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Mysterious Aztec jewels

Mysterious Aztec jewels


Looking at Dahlias you simply cannot help but admire their floriferous display. One of my favourite flowers for the Summer border, the beautiful South American native has so many faces. There are about 57,000 RHS registered cultivars of Dahlia and it is generally the hybrids that are available as garden flowers. The RHS lists fourteen groups of Dahlia and these are grouped by their flower shape. From simple open shapes to elaborate, almost geometrically perfect pom-pom configurations there are endless shapes, colours and cultivars to choose from for your garden. But before we look at these from a design point of view, let’s explore their interesting history.

These tuberous perennials hail from Mesoamerica- and are native to Mexico but they can also be found growing in Honduras,  Nicaragua, Guatemala, El Salvador and Costa Rica and in 1963 the plant was declared the National Flower of Mexico. Varieties of this flower were first discovered by Europeans when King Phillip II of Spain sent Francisco Hernandez, a physician to the crown, to Mexico to study plant life and the bountiful resources of the country. Interestingly one of the first varieties of the plant that his team came across was the Tree Dahlia-Dahlia imperialis- which has huge hollow stems which can grow up to over 6 metres in height. The Aztecs named this plant ‘Cocoxochitl’ which translates as ‘Water Cane’ or and this was due to the fact that the stems were hollow and could be used to transport water for Aztec hunters. The plant was also used as a source of food and the Aztecs gathered it from the wild and also cultivated it themselves. It was also interestingly used for many medicinal reasons, among them to treat Epilepsy.

Even today the Dahlia is a staple ingredient in Oaxaca cuisine and is grown for the large tubers-reminiscent of sweet potatoes- as well as being used for producing Dacopa, an extract using roasted tubers whose intense mocha like taste can be used to flavour beverages.

In the garden, dahlias are such wonderful plants. The Dahlia maxi in the main picture here is a new breed that is incredibly strong and visually stunning. Available in many colours, the flowers are beautifully shaped pop-pom shaped flowers which are so perfect they almost seem unreal. The abundance of flowers on one plant is another major plus and I love how when one flower stops blooming many more soon follow to keep the plant looking fresh and full. Keep in mind, for the best display dead-heading here is essential.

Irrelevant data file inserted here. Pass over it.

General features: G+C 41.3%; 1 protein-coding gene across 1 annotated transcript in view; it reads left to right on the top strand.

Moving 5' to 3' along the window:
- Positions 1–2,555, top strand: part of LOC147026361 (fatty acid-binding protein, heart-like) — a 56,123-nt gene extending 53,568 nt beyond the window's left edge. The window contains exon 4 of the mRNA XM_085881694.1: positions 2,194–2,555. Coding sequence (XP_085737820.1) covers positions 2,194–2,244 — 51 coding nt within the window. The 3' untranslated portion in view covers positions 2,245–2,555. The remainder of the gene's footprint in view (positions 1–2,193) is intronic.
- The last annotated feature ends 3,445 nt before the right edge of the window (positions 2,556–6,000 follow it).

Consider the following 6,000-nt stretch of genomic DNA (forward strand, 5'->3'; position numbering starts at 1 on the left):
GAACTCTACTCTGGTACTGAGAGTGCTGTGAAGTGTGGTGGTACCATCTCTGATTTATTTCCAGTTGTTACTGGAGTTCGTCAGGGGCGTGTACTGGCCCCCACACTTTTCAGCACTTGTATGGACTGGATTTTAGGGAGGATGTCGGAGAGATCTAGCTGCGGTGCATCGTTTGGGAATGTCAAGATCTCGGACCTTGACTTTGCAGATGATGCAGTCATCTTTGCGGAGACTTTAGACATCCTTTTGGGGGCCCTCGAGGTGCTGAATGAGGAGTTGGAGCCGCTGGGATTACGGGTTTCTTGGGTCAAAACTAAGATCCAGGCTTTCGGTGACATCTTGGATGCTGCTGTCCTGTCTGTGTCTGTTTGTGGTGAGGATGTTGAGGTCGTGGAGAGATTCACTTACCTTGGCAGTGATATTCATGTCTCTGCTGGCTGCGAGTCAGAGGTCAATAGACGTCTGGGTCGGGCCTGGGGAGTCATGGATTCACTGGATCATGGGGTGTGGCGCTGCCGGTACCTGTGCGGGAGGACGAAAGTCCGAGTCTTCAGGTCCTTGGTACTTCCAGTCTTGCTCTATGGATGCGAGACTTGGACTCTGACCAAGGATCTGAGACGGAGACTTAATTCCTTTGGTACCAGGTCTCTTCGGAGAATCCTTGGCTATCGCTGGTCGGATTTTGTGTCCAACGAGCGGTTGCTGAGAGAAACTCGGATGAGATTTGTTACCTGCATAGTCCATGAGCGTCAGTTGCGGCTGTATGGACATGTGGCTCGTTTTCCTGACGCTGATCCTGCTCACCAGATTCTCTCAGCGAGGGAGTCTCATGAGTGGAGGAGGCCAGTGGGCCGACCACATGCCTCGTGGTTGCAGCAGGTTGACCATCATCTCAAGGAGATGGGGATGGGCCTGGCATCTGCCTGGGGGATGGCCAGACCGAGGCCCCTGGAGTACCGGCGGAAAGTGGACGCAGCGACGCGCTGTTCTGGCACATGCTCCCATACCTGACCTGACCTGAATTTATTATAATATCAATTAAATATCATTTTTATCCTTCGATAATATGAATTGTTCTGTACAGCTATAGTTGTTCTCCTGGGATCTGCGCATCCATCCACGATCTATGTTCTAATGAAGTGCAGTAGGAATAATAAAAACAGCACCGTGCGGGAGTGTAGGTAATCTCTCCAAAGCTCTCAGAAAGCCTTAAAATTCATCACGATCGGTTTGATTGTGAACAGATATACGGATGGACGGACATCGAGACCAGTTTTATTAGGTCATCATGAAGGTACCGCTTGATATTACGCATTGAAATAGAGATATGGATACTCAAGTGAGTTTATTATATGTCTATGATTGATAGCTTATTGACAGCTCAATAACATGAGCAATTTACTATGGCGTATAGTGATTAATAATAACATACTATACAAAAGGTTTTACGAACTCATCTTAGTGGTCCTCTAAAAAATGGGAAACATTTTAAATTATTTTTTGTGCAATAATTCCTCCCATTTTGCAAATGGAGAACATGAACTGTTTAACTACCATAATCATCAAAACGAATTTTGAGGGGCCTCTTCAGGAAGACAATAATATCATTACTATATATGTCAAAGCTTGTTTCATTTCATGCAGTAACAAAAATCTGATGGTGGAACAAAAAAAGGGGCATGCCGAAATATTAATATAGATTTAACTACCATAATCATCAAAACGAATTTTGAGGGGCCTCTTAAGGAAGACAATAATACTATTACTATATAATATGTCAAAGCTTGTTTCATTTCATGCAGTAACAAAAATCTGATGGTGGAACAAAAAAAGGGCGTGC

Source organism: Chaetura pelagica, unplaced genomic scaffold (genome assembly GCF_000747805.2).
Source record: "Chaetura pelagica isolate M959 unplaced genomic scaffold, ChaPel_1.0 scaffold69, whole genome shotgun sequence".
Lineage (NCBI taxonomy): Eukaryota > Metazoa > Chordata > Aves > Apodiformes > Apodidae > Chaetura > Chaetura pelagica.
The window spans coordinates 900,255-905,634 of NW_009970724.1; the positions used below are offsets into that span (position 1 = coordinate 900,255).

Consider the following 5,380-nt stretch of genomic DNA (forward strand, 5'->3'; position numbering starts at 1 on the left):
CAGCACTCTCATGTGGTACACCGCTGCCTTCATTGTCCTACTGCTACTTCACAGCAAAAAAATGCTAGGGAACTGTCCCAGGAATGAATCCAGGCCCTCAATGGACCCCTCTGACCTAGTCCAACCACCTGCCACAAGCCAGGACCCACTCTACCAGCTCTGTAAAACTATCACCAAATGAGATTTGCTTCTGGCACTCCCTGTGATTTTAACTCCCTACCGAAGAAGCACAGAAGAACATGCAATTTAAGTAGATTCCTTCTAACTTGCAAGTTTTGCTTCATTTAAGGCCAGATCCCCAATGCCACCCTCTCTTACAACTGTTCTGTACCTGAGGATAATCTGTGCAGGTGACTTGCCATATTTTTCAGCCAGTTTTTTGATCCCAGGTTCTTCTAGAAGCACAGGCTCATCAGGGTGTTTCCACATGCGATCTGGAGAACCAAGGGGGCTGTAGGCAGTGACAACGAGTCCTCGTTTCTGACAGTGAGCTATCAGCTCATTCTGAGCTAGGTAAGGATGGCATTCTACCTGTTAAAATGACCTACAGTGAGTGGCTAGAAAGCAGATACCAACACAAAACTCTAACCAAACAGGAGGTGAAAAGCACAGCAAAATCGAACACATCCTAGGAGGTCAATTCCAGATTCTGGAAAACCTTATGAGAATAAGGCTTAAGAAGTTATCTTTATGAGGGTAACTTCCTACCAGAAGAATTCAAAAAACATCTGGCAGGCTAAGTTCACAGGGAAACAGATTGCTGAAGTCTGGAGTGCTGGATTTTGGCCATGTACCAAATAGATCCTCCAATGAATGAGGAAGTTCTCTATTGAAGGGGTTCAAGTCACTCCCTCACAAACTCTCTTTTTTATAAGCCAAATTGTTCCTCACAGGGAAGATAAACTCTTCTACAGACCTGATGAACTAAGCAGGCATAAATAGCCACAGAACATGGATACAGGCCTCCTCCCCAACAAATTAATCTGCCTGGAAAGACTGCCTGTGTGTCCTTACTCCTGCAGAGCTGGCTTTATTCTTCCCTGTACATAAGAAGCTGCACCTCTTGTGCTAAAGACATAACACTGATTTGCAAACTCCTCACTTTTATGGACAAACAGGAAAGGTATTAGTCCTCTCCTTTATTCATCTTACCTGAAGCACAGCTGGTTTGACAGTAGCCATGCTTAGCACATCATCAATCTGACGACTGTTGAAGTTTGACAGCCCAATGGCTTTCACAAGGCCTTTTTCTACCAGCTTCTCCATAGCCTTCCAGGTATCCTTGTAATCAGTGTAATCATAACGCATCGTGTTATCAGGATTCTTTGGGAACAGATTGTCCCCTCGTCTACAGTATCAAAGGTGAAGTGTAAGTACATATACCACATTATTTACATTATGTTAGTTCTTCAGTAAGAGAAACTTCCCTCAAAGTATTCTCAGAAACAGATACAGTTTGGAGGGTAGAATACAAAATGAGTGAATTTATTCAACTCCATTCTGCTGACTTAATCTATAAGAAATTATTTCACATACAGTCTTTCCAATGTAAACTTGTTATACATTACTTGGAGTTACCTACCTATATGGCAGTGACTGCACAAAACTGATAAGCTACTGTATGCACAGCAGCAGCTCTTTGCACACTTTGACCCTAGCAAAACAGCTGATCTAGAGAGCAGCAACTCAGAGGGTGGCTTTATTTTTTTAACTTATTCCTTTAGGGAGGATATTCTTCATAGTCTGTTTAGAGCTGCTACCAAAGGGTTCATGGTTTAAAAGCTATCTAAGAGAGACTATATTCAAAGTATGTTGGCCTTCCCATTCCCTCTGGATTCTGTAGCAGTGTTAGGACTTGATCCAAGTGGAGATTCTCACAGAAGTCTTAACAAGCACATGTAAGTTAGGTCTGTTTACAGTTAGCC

Having said that, one must keep in mind-Dahlias are not the simplest plants to grow.  The tubers should be lifted at the end of the season and stored in a dry dark place over Winter so that are not killed off by frost. This makes them a plant that requires more maintenance than some other perennials. Most people who love these plants will agree that the role this plant plays in the border is well worth the effort and I have seen many people fall in love with these specimens once they flower.

They really are a fabulous plant to scatter in the garden for pops of colour where there may be a gap. One other thing to look out for here is slugs- Dahlias can be totally destroyed overnight if not protected, particularly early in the seasons when the leaves are still emerging and soft. I like to scatter a few copper coins around the base as slugs don’t like copper!

dahlia maxi

RHS grouping system

With so many cultivars to choose from, the Royal Horticultural Society officially registers the cultivars of Dahlia. The method used here relies on flower shape. Here is an overview of the fourteen shapes according to the RHS database.

Group 1 – Single-flowered dahlias (Sin). Flower has a central disc with a single outer ring of florets (which may overlap) encircling it, and which may be rounded or pointed.

Group 2 – Anemone-flowered dahlias (Anem). The centre of the flower consists of dense elongated tubular florets, longer than the disc florets of Single dahlias, while the outer parts have one or more rings of flatter ray florets. Disc absent.

Group 3 – Collerette dahlias (Col) -Large flat florets forming a single outer ring around a central disc and which may overlap a smaller circle of florets closer to the centre, which have the appearance of a collar.